Afghanistan Trade and Revenue Project (ATAR)

  • Duration: November 2013 – November 2017
  • Project budget: $78 million


USAID’s Afghanistan Trade and Revenue Project (ATAR) improves the integration of regional trade by developing cross border transit agreements, improving economic growth and stability in the region. The project supports Afghanistan’s accession to the World Trade Organization (WTO), works with the public and private sector to increase the country’s international trade, and provides the Afghan government with support to improve its ability to generate revenue to replace donor assistance.


  • Improving the capacity of the Afghan government to formulate and implement a modern policy framework for trade and investment in accordance with international standards, including WTO accession.
  • Supporting trade and transit agreements between Afghanistan and Tajikistan, Uzbekistan, Turkmenistan, Kyrgyzstan, Pakistan and India, including support for implementation of harmonized tariffs, simplified border crossing procedures, and trade facilitation.
  • Supporting continued improvement in customs revenue collection capacity, including the implementation of electronic payments and the streamlining and modernization of customs procedures.


  • Facilitated negotiations on trade and transit agreements with neighbors and trading partners including the Central Asia Cross Border Transit Agreement, South Asia Free Trade Agreement, and the Lapis Lazuli initiative.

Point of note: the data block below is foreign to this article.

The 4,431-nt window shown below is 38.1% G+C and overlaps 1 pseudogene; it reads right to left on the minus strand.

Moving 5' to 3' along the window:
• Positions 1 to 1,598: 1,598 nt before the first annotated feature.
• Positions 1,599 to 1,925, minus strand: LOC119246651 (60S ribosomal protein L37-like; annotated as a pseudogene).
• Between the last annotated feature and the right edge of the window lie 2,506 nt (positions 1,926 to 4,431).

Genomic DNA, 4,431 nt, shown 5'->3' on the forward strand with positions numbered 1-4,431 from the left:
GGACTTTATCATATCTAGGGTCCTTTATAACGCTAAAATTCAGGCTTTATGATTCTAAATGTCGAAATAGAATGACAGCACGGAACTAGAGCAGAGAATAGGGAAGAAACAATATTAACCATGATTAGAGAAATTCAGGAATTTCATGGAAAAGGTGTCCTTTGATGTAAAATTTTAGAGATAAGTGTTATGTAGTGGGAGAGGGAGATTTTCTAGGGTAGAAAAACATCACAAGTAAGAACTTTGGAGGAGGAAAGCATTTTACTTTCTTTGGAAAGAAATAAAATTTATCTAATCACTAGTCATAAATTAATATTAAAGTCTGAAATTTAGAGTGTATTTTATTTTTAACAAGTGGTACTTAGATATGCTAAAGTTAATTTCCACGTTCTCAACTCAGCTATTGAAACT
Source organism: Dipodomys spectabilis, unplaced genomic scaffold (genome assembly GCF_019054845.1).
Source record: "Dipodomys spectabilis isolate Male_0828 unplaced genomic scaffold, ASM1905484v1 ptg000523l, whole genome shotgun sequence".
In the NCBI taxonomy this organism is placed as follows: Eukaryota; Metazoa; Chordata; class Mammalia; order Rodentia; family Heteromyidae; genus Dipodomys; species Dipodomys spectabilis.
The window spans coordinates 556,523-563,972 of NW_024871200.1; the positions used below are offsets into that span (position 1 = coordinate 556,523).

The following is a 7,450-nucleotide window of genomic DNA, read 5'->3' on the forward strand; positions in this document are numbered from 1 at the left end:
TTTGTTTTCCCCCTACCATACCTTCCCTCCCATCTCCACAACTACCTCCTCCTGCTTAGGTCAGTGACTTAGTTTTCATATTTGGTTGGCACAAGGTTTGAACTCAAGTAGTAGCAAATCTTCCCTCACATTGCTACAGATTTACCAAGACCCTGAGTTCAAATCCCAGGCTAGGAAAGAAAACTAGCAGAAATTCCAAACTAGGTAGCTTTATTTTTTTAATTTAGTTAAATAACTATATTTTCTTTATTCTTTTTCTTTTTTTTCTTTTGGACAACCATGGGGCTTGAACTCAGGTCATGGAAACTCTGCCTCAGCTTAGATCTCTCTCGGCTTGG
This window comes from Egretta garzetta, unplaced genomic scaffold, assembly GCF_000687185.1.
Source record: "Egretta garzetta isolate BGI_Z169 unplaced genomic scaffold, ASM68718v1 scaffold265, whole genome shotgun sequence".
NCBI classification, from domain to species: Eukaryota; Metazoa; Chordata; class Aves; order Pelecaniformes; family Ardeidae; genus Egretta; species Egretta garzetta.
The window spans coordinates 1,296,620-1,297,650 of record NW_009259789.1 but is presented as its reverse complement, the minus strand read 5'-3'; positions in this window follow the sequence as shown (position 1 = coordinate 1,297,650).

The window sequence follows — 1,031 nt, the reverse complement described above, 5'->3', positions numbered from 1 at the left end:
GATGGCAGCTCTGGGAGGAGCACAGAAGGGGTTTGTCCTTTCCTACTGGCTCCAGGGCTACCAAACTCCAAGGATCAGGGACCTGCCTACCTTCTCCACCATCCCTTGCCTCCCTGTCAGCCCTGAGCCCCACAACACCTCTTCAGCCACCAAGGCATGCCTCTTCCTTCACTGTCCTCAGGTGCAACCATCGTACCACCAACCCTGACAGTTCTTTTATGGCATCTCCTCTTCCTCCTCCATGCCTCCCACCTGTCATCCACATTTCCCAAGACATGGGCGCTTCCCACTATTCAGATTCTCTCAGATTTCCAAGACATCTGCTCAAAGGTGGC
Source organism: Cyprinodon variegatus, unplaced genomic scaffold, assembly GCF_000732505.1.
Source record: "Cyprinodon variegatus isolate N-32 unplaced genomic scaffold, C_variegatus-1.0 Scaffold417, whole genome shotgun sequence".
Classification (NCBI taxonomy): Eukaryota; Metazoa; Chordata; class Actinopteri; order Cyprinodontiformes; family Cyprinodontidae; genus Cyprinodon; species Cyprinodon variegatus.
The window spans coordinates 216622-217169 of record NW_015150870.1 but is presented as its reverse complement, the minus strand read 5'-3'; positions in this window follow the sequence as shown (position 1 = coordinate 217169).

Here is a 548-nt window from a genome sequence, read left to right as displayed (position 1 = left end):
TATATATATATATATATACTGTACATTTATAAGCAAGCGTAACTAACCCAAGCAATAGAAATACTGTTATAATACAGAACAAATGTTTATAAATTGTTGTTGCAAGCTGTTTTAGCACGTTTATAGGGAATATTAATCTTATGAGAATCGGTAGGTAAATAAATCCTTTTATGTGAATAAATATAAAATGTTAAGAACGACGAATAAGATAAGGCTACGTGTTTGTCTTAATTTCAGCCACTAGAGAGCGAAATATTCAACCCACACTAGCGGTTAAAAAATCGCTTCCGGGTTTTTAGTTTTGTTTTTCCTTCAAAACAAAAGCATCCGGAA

• Launched E-Payments system for traders to pay customs fees at commercial banks.
  • Supported Afghanistan’s negotiating and finalizing its WTO accession package, with the goal of Afghanistan becoming a WTO member.
  • Implemented a piloted a risk management system for the Afghan Customs Department.
  • Assisted Afghanistan in setting up its pavilion at the Milan Expo, which was rated as one of 10 best pavilions.
  • Helped draft and assisted in the approval of Afghanistan’s Trademark and Geographical Indication law as part of the WTO accession process, as well as preparing 25 additional pieces of legislation needed for WTO accession.

Last updated: November 18, 2015

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